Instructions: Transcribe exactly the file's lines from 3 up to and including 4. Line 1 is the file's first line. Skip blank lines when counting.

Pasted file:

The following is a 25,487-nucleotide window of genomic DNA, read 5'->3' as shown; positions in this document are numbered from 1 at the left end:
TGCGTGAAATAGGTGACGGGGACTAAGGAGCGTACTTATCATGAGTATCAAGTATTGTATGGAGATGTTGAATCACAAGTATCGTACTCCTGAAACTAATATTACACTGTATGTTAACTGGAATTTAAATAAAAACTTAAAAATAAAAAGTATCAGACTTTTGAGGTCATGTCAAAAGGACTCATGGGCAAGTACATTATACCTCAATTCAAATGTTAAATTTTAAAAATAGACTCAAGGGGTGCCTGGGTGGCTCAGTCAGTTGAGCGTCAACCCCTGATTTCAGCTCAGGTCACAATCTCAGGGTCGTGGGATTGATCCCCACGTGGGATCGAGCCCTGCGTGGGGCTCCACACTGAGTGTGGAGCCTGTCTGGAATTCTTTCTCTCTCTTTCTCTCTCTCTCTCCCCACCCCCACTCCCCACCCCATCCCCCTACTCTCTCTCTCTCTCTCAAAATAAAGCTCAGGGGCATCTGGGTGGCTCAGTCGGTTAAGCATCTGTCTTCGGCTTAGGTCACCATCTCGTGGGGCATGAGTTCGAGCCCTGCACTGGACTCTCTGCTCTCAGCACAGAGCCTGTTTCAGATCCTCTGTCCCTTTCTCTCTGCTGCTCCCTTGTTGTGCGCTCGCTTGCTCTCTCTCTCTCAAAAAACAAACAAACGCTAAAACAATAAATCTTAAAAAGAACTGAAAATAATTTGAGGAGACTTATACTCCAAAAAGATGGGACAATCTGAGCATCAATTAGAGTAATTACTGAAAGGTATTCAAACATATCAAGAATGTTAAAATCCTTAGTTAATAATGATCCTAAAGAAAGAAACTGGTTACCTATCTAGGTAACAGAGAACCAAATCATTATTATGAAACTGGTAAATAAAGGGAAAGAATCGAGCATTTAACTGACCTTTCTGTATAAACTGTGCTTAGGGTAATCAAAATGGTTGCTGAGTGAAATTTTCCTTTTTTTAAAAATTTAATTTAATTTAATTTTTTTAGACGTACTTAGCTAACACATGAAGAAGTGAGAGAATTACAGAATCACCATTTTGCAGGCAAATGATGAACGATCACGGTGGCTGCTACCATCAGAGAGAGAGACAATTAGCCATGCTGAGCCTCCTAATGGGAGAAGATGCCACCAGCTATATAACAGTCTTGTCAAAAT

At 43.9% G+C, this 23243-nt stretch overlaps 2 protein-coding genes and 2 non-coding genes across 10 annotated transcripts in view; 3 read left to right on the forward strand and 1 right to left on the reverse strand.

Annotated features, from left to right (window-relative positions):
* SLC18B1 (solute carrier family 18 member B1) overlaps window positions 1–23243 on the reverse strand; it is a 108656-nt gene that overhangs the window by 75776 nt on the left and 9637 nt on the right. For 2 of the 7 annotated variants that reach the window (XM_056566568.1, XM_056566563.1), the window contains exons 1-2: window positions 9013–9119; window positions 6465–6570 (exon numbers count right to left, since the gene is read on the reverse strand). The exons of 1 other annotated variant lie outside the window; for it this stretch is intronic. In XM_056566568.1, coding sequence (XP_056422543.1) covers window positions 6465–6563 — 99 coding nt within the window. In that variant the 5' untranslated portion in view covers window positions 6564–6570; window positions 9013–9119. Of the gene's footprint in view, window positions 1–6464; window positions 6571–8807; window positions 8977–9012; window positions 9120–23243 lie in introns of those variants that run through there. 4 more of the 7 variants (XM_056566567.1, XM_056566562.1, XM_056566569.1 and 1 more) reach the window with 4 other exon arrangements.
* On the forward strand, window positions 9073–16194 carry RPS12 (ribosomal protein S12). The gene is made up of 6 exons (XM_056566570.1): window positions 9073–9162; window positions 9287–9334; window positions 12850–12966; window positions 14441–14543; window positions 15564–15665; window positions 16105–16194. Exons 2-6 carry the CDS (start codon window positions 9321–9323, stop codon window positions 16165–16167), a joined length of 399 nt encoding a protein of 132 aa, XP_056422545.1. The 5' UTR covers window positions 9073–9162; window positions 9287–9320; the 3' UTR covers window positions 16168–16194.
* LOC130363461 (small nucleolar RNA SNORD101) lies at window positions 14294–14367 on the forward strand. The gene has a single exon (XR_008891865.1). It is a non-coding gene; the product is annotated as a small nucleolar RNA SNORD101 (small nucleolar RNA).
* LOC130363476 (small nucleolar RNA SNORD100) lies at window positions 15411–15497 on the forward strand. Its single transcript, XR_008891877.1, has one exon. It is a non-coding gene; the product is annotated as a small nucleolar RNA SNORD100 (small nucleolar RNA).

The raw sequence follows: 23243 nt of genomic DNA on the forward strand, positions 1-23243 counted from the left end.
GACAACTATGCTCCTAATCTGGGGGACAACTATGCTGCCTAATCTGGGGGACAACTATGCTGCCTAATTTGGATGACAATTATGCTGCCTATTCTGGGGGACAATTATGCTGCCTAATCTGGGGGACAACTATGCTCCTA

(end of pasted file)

At 43.9% G+C, this 23243-nt stretch overlaps 2 protein-coding genes and 2 non-coding genes across 10 annotated transcripts in view; 3 read left to right on the forward strand and 1 right to left on the reverse strand.

Annotated features, from left to right (window-relative positions):